This Article contends that the “original public meaning” approach raised by opponents of LGBT inclusion is neither so distinctive, nor so uncontroversial, as its proponents have suggested. “Original public meaning” itself is a modality of statutory interpretation that has essentially no pedigree in the federal statutory interpretation case law. And yet the arguments of its proponents do bear a striking resemblance to another well-established, but now discredited approach: looking to the expectations or intent of Congress to limit broad statutory text. Moreover, the specific approach to “original public meaning” taken by opponents of LGBT inclusion—looking to “original expected applications”—is one that should concern both civil rights advocates and originalists alike. Thus, courts ought to reject the novel “statutory originalism” arguments that have been raised in opposing LGBT employment equality claims.


Protecting Traditional Rights with the Ninth and Fourteenth Amendments
Mike Rappaport

In my last post, I explored in what way Hayek might be thought of as an originalist. I wrote that Hayek relied to a significant extent on the 9th Amendment and the Privileges and Immunities Clause for his claim that the Constitution was intended to protect traditional principles that were not textually listed. In this post, I want to explore what I regard as the meaning of these two clauses and whether they serve the purposes that Hayek imagines for them.

Hayek states the problem as such. Having dispensed with the 9th Amendment and Privileges and Immunities Clauses, judges found “themselves in a somewhat peculiar position when they encountered uses of legislative power which, they felt, it had been the intention of the Constitution to prevent but which the Constitution did not explicitly prohibit.” Hayek states that the Supreme Court used the Due Process Clause but that they should have been able to use the 9th Amendment and Privileges and Immunities Clauses.

The 9th Amendment provides that “the enumeration in the Constitution, of certain rights, shall not be construed to deny or disparage others retained by the people.” Hayek sees this as a reference to unenumerated rights (which it seems to be) and as suggesting that those rights should be treated as constitutional rights enforceable by judges (which is far more questionable). After all, the text of the Amendment does not say that these unenumerated rights should be protected as constitutional rights, which it could have done far more clearly.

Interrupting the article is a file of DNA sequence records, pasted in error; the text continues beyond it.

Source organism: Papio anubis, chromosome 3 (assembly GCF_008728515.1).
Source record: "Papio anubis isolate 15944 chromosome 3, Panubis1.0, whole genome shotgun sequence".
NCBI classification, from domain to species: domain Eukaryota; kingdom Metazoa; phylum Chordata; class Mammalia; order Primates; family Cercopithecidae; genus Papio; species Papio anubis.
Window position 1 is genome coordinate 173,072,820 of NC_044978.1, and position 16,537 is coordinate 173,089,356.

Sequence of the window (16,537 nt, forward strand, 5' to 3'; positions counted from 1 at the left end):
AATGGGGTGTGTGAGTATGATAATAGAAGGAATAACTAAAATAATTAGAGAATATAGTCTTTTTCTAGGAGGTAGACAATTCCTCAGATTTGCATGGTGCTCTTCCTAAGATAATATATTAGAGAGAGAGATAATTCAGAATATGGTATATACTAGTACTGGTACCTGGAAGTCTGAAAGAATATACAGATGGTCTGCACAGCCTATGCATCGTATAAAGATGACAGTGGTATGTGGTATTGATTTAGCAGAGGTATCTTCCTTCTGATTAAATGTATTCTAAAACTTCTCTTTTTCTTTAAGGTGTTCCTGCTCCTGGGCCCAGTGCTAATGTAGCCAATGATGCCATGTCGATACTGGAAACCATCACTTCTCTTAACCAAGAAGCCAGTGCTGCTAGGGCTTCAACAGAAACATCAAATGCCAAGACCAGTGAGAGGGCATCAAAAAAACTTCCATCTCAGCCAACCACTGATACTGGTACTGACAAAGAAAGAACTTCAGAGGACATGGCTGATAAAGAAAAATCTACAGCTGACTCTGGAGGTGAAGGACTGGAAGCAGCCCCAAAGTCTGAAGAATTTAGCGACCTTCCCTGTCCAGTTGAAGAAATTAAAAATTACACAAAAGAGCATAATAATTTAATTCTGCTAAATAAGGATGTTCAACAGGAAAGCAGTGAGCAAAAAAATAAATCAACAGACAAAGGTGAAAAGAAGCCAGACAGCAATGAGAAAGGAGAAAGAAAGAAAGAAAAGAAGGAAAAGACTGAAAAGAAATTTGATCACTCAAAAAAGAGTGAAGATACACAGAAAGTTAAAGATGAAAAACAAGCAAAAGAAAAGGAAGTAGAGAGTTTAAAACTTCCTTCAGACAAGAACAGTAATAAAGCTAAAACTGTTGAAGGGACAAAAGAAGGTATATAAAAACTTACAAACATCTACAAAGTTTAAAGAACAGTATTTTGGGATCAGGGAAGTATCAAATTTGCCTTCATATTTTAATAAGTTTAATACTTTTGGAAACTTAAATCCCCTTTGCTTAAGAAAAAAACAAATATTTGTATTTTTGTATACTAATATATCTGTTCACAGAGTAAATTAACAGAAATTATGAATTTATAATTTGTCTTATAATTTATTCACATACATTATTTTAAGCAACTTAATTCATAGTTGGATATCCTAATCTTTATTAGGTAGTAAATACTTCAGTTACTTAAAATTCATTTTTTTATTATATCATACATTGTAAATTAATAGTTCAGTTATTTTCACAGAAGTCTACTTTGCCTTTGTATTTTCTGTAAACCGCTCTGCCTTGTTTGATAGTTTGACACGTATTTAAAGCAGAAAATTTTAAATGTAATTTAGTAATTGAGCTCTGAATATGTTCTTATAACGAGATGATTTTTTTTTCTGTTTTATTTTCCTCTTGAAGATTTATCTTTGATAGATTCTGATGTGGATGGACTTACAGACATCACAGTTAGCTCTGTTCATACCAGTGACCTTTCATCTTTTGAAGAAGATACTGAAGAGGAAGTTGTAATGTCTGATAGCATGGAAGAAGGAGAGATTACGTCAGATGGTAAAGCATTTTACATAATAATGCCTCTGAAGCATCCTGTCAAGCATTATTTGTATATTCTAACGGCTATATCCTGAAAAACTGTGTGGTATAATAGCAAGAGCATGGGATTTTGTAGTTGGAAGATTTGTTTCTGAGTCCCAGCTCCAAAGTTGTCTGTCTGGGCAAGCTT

There are a couple of possible meanings of the 9th Amendment which I find plausible. Here let me mention one of them defended by Michael McConnell. As I stated in a previous blog post, under this view, the 9th Amendment

protects certain natural rights, but not by conferring constitutional status on those rights. Instead, it protects those rights as natural rights [in the way that natural rights] were protected prior to the Constitution’s enactment. Such rights were protected through equitable interpretation. That is, if a congressional statute were to appear to infringe on such a natural right, it should not be interpreted to have that effect unless the statute’s language was clear on the matter. Otherwise, it should be assumed that Congress did not intend to infringe on a natural right. This is both a natural interpretive rule and the way that natural rights were protected prior to the Constitution.

It also fits the 9th Amendment text quite well.

If this is the correct meaning of the 9th Amendment, would it operate to protect the rights that Hayek believes the Constitution was intended to protect? To a certain extent, yes. Certainly, some of the natural rights would protect the individual rights, including property rights, that Hayek is concerned about. Ultimately, how many of these rights are protected will turn on how extensive the natural rights were and whether Congress is willing to make the clear statement necessary to override those natural rights.

Now consider the Privileges and Immunities Clause, which provides that “No state shall make or enforce any law which shall abridge the privileges or immunities of citizens of the United States.” Again, there are many interpretations of the Clause, but in my opinion the best view is the following. The privileges or immunities of citizens of the United States are the privileges that are enjoyed by citizens throughout the nation. What are those privileges or immunities? The ones that citizens have been provided by a very large proportion of the states (and which have been provided for a significant period of time). Under this view, this Clause has the effect of ensuring that no state can take away privileges that have been traditionally respected by the states of the country.

Thus, here is a provision that affords protection against “uses of legislative power which [judges] felt, it had been the intention of the Constitution to prevent but which the Constitution did not explicitly prohibit.” These traditional rights would be protected by the Privileges and Immunities Clause. While the Clause only applies against the states, it would protect many of the rights about which Hayek was concerned.